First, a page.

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On January 1, 1863, Abraham Lincoln issued the Emancipation Proclamation, which included the following clause: “All persons held as slaves within any States…in rebellion against the United States,shall be then, thenceforward, and forever free. . . . [S]uch persons [that is, African-American men] of suitable condition, will be received into the armed service of the United States.” This allowed the use of African American soldiers in the United States Army. Prior to the Proclamation, African Americans contributed to the war cause in many ways, including as carpenters, cooks, laborers, nurses, scouts, spies, and teamsters. However, with no end in sight to the war, the Union Army badly needed soldiers. Furthermore, white volunteers were dwindling in number, and African-Americans were more eager to fight than ever. The Emancipation Proclamation allowed African Americans admission into the Union Army for the first time, officially, as soldiers.

Even though African Americans had earned their right to defend the union, racial discrimination was prevalent even in the North, and discriminatory practices were seen throughout the American military. This was especially true early on. African American soldiers were initially paid $10 per month from which $3 was automatically deducted for clothing, so that these soldiers netted only $7, while white soldiers received $13 per month, and no clothing allowance was drawn. Furthermore, African American soldiers were excluded from becoming officers. In June 1864, Congress granted equal pay to the United States Colored Troops. Black soldiers received the same rations and supplies. In addition, they received comparable medical care, and they earned the respect of white soldiers after African American troops proved themselves in combat to be just as willing and able to die for their country as were white soldiers.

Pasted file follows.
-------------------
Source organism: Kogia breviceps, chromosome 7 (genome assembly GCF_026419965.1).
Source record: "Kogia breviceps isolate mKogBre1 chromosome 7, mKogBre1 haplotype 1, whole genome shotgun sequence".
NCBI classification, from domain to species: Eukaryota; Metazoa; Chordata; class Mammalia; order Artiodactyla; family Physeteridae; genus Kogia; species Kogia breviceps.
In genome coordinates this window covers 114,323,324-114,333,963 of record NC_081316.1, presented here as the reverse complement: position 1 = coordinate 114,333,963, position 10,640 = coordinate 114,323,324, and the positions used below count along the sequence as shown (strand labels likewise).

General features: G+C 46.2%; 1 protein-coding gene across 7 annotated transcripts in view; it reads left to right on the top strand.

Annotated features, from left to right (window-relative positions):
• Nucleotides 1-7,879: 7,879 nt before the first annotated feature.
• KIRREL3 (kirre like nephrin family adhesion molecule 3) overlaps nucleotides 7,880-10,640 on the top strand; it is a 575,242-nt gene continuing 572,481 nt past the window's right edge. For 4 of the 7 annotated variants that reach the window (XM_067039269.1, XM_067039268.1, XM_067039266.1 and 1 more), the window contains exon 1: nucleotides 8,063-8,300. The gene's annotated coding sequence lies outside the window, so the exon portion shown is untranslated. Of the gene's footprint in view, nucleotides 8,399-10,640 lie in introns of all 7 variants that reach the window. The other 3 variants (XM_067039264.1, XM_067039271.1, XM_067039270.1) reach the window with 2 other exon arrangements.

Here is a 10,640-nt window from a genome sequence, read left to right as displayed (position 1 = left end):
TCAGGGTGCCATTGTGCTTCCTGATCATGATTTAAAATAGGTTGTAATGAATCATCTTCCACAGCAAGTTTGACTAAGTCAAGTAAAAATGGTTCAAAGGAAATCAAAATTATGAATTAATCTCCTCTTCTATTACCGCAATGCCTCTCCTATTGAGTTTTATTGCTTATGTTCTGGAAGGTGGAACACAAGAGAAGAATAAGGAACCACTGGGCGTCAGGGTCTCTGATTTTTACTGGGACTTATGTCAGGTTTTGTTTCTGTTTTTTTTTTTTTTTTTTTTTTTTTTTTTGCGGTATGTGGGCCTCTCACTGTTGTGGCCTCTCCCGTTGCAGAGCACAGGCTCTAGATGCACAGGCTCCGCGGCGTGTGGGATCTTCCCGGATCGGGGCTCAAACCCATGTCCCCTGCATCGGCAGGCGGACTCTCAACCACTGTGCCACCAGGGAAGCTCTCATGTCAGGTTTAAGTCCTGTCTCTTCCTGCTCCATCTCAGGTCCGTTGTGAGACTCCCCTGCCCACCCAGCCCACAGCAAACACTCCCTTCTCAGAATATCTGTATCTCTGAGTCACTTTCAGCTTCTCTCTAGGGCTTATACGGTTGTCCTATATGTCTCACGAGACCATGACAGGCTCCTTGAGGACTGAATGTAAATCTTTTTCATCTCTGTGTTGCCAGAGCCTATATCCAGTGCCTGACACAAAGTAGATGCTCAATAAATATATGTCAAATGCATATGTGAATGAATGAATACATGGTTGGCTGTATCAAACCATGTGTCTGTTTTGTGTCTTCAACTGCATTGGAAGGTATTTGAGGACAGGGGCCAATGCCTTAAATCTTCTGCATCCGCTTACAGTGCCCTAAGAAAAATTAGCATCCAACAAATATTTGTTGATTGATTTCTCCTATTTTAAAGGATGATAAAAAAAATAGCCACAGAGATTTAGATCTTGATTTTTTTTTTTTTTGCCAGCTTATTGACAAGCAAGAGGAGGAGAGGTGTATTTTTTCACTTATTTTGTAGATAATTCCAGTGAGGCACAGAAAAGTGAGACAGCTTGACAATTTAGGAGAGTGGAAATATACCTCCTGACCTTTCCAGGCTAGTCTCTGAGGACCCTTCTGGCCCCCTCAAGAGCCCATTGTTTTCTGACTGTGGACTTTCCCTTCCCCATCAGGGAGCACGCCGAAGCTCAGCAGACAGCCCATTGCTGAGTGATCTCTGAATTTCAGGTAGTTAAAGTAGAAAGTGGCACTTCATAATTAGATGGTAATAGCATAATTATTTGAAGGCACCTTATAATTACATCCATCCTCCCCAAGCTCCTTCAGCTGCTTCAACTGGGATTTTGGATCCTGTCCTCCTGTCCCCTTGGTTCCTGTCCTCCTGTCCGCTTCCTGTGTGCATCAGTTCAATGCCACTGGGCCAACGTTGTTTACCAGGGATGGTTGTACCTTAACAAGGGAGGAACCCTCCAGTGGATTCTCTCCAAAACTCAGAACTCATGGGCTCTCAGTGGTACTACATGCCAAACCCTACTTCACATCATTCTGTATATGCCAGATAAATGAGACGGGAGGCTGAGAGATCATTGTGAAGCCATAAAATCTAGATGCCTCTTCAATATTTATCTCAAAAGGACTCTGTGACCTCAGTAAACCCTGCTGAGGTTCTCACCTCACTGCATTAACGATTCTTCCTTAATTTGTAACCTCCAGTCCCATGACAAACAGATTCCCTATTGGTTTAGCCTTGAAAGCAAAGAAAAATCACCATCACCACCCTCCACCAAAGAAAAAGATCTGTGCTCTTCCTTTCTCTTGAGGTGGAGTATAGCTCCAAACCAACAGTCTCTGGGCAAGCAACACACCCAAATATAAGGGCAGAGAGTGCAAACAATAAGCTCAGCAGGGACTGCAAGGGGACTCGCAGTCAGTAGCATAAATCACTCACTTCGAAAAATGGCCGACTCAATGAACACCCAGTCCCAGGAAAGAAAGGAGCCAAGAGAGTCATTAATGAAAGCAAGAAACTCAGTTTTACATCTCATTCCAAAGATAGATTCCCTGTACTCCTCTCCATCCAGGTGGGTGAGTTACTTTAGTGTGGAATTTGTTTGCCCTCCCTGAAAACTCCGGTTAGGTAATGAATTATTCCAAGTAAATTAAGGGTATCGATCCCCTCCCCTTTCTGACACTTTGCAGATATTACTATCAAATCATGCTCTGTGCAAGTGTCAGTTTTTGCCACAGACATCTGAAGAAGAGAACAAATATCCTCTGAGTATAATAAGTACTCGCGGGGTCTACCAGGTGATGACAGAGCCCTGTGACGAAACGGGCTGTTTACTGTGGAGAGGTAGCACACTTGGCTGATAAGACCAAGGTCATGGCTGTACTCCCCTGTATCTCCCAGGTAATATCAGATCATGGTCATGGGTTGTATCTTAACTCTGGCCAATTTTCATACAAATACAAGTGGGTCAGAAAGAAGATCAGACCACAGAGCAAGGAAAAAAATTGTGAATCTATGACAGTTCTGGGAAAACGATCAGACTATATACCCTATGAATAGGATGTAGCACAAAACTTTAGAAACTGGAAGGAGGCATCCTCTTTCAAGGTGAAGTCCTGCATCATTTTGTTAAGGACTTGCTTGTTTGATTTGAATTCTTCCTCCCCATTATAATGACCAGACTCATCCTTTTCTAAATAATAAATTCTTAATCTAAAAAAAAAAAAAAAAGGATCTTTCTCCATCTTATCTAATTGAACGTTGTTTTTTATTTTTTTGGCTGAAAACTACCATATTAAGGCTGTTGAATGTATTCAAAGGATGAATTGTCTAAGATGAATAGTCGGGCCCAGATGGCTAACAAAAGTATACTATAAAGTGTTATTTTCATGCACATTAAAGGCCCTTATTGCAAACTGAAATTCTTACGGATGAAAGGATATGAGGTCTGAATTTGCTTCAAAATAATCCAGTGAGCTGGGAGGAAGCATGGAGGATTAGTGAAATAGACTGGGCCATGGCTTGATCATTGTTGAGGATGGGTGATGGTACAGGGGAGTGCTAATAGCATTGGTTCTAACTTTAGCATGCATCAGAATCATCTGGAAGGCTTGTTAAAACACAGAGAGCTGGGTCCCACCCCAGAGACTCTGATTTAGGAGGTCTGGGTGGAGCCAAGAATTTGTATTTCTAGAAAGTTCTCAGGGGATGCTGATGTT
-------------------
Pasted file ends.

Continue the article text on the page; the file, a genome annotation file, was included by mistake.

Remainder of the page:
Black troops, however, faced greater danger than white troops when captured by the Confederate Army. The Confederate Congress threatened to severely punish - even execute - the white officers of black troops and to enslave black soldiers. As a result, President Lincoln issued General Order 233, threatening reprisal against Confederate prisoners of war (POWs) for any mistreatment of black troops. While the threat may have resulted in some restraint on the part of the Confederates, black captives were typically treated more harshly than white captives, and massacres of African Americans troops, like that at Fort Pillow, certainly took place.


Despite the difference in how they were treated, large numbers of African Americans volunteered to fight. By the end of the Civil War, roughly 179,000 African American men (approximately 10% of the Union Army) served as soldiers in the U.S. Army and another 19,000 served in the Navy. African Americans soldiers believed that by fighting in the war they would better their chances of receiving equal rights because such service would be a clear demonstration of their patriotism. This sentiment was best expressed by Frederick Douglass, an ardent supporter of African American soldiers, who stated that "Once let the black man get upon his person the brass letter, U.S., let him get an eagle on his button, and a musket on his shoulder and bullets in his pocket, there is no power on earth that can deny that he has earned the right to citizenship."

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